Switch to: References

Add citations

You must login to add citations.
  1. A Politics of Objectivity: Biomedicine’s Attempts to Grapple with “Non-Financial” Conflicts of Interest.Quinn Grundy - 2021 - Science and Engineering Ethics 27 (3):1-18.
    Increasingly, policymakers within biomedicine argue that “non-financial” interests should be given equal scrutiny to individuals’ financial relationships with industry. Problematized as “non-financial conflicts of interest,” interests, ranging from intellectual commitments to personal beliefs, are managed through disclosure, restrictions on participation, and recusal where necessary. “Non-financial” interests, though vaguely and variably defined, are characterized as important influences on judgment and thus, are considered risks to scientific objectivity. This article explores the ways that “non-financial interests” have been constructed as an ethical problem (...)
    Download  
     
    Export citation  
     
    Bookmark  
  • Drug Labels and Reproductive Health: How Values and Gender Norms Shape Regulatory Science at the FDA.Christopher ChoGlueck - 2019 - Dissertation, Indiana University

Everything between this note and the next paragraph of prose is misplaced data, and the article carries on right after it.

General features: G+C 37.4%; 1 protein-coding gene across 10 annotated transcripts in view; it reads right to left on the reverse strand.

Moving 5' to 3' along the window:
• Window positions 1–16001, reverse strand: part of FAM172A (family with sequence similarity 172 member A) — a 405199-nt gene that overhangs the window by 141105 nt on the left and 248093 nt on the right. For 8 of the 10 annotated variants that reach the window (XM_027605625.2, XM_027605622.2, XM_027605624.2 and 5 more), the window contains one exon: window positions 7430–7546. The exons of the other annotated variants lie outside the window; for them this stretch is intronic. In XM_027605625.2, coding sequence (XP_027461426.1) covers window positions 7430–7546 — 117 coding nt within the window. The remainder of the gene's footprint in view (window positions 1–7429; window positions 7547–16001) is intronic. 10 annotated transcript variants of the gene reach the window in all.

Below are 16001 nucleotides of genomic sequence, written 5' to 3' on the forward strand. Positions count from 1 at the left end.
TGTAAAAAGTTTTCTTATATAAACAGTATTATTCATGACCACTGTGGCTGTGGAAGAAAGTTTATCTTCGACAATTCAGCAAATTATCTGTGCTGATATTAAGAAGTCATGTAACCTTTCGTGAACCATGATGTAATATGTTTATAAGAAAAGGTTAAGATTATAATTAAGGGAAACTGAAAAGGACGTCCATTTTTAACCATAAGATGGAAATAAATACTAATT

The US Food and Drug Administration (FDA) is fraught with controversies over the role of values and politics in regulatory science, especially with drugs in the realm of reproductive health. Philosophers and science studies scholars have investigated the ways in which social context shapes medical knowledge through value judgments, and feminist scholars and activists have criticized sexism and injustice in reproductive medicine. Nonetheless, there has been no systematic study of values and gender norms in FDA drug regulation. I focus on (...)
    Download  
     
    Export citation  
     
    Bookmark  
  • The Error Is in the Gap: Synthesizing Accounts for Societal Values in Science.Christopher ChoGlueck - 2018 - Philosophy of Science 85 (4):704-725.
    Kevin Elliott and others separate two common arguments for the legitimacy of societal values in scientific reasoning as the gap and the error arguments. This article poses two questions: How are these two arguments related, and what can we learn from their interrelation? I contend that we can better understand the error argument as nested within the gap because the error is a limited case of the gap with narrower features. Furthermore, this nestedness provides philosophers with conceptual tools for analyzing (...)
    Download  
     
    Export citation  
     
    Bookmark   3 citations